William Allen White Children's Book Awards

Grades 3-5:  “Malcolm at Midnight" by W.H. Beck

Grades 6-8:  “Buddy” by M.H. Herlong

Past Winners

EMPORIA, KAN. — Stories that feature animals again take center stage in the books selected by Kansas schoolchildren as the winners of the 2015 William Allen White Children’s Book Awards.

The William Allen White Children’s Book Award program began after the famed journalist’s death on Jan. 29, 1944 — Kansas Day — when two memorial foundations were created in his name. Emporia State University launched the William Allen White Children’s Book Award, which was guided by Ruth Garver Gagliardo, who was hired by White to write for The Emporia Gazette.

Both authors have been invited to the awards celebration, set for Saturday, Oct. 3 in Emporia.

“Malcolm at Midnight,” selected by voters in Grades 3 through 5, is a class rat — the four-legged kind with a tail. He’s a pet at McKenna School, and he revels in the attention. Other classroom pets are part of the Midnight Academy, a secret society that works to keep the nutters (schoolchildren) safe. When the Academy’s iguana leader is kidnapped, Malcolm is a prime suspect because rats have a horrible reputation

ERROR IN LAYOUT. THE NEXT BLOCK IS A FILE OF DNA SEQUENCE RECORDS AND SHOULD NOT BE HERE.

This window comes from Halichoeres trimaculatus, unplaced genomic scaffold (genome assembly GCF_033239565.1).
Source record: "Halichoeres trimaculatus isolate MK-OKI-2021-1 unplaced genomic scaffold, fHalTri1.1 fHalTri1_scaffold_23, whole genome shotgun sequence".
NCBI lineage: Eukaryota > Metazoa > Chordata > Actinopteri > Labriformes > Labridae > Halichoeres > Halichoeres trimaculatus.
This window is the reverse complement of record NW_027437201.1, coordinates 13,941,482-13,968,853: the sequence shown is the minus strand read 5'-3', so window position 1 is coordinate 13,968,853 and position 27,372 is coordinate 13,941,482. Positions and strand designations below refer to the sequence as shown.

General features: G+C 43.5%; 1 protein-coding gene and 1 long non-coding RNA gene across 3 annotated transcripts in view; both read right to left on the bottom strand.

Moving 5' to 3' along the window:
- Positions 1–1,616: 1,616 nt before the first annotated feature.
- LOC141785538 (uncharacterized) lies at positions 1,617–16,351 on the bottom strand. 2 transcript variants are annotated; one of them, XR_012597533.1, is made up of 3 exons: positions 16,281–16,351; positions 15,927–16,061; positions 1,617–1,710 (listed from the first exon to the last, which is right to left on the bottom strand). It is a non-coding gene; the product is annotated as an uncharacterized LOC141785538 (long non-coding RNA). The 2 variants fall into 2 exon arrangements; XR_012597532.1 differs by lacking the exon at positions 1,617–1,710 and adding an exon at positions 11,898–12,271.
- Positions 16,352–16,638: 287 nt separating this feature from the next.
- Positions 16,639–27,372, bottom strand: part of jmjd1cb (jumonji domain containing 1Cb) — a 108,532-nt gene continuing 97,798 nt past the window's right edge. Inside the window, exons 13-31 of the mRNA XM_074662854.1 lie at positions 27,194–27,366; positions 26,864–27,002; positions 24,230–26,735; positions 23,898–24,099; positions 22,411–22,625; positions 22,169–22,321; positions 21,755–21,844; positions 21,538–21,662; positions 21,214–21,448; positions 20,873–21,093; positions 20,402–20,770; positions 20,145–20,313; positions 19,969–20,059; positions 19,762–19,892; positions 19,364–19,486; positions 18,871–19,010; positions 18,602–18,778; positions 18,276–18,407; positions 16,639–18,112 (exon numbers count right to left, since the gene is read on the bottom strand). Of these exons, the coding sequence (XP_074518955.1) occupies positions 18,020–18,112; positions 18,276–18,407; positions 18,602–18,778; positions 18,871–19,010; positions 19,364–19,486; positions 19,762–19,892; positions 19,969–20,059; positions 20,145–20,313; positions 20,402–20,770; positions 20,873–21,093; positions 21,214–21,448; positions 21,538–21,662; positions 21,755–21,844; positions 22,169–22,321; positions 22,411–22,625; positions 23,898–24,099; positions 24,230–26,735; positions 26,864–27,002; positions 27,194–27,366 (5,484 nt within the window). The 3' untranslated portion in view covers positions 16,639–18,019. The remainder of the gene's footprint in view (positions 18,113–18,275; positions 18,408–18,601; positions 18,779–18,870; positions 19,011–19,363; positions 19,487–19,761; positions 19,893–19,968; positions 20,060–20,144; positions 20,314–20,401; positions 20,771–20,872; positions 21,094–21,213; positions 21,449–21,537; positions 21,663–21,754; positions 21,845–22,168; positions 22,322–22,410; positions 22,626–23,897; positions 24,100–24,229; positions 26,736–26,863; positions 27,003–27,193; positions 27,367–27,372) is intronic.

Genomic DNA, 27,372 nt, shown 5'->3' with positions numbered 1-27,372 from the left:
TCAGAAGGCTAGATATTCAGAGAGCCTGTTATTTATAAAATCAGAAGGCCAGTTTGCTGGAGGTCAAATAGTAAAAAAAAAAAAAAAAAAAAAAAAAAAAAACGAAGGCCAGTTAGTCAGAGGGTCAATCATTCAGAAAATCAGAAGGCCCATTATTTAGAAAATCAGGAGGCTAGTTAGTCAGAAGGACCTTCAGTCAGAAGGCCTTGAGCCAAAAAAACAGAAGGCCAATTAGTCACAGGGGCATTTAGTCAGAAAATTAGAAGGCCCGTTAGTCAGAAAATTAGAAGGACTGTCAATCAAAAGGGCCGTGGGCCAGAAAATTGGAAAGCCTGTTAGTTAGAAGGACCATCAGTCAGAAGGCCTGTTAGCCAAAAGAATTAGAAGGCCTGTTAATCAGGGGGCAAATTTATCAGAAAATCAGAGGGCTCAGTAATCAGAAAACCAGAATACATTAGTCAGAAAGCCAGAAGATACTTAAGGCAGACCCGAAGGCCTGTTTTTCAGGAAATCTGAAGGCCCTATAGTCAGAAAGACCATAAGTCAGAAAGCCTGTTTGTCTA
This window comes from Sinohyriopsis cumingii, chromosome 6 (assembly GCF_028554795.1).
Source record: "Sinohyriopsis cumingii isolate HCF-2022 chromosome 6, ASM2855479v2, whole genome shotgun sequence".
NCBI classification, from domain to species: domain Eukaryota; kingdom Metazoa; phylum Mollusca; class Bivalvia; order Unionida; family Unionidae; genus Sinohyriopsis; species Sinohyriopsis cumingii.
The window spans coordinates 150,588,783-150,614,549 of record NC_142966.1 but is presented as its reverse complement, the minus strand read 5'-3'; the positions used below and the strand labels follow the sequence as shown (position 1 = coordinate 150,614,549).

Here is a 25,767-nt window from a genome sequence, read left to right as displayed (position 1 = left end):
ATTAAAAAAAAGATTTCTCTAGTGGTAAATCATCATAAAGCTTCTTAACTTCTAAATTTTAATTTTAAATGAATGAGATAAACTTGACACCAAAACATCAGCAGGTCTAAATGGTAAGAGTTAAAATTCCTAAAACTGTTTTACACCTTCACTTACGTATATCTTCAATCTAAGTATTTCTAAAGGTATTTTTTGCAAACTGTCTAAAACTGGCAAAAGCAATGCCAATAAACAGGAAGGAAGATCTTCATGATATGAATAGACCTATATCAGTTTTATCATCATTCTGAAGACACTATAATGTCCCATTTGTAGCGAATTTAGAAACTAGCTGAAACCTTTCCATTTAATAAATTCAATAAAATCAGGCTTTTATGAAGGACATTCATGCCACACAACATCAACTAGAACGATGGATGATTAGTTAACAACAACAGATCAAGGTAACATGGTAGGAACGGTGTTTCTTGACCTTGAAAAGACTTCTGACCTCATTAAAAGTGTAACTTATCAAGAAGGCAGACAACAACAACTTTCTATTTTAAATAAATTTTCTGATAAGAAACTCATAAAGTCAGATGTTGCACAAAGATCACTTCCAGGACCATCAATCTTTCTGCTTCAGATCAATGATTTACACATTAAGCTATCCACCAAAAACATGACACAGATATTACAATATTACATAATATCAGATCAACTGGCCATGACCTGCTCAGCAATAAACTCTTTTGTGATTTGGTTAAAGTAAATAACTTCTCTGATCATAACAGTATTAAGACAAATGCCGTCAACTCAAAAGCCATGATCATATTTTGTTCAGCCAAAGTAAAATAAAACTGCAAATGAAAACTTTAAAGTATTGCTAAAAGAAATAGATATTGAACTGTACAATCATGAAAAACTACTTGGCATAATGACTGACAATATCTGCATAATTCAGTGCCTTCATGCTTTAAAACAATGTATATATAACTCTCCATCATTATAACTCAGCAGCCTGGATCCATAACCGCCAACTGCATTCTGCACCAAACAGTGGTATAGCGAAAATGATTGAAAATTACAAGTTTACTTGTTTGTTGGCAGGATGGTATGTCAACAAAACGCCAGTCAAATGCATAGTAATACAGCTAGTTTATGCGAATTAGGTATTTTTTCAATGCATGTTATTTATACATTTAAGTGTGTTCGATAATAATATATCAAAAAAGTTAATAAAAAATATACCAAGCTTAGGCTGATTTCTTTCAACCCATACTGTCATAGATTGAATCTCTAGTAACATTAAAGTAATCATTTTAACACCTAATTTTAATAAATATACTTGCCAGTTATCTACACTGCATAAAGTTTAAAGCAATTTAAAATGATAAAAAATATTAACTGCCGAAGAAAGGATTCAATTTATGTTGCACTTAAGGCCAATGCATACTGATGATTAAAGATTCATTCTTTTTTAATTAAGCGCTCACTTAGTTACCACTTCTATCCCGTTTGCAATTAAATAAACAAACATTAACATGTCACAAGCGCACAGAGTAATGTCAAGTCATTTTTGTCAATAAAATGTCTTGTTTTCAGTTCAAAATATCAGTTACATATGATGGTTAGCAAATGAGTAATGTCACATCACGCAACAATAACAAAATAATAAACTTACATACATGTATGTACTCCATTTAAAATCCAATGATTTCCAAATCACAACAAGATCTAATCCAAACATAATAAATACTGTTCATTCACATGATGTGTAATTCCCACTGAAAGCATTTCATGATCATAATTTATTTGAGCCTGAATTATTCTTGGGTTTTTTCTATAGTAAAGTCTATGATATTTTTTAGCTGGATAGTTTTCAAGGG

“Buddy,” selected by voters in Grades 6 through 8, uses the relationship between Tyrone “Li’l T” Roberts and his dog, Buddy, as the backdrop to a larger story of surviving Hurricane Katrina and rebuilding. Li’l T finds Buddy when his family accidentally hits the stray dog while driving to church. The family adopts Buddy, but when Hurricane Katrina hits their city of New Orleans, the family flees,  Li’l T has to leave Buddy behind, and Buddy goes missing. When they return to their devastated home and city, Li’l T refuses to give up on his quest to find his best friend.

The 63rd annual celebration of the WAW Children’s Book Awards, supported in part by the Trusler Foundation, will be Oct. 3, 2015. During that day, schoolchildren from across the state of Kansas travel to Emporia for special events including lock-ins, author readings and book signings along with a parade through campus to the awards ceremony itself. Many teachers use travel to the book awards as incentives in their school reading programs.

Student representatives present the winning authors with their White Award medals during the awards ceremony that concludes the special day.

Additional resources:

The William Allen White Children's Book Awards directed by Emporia State University/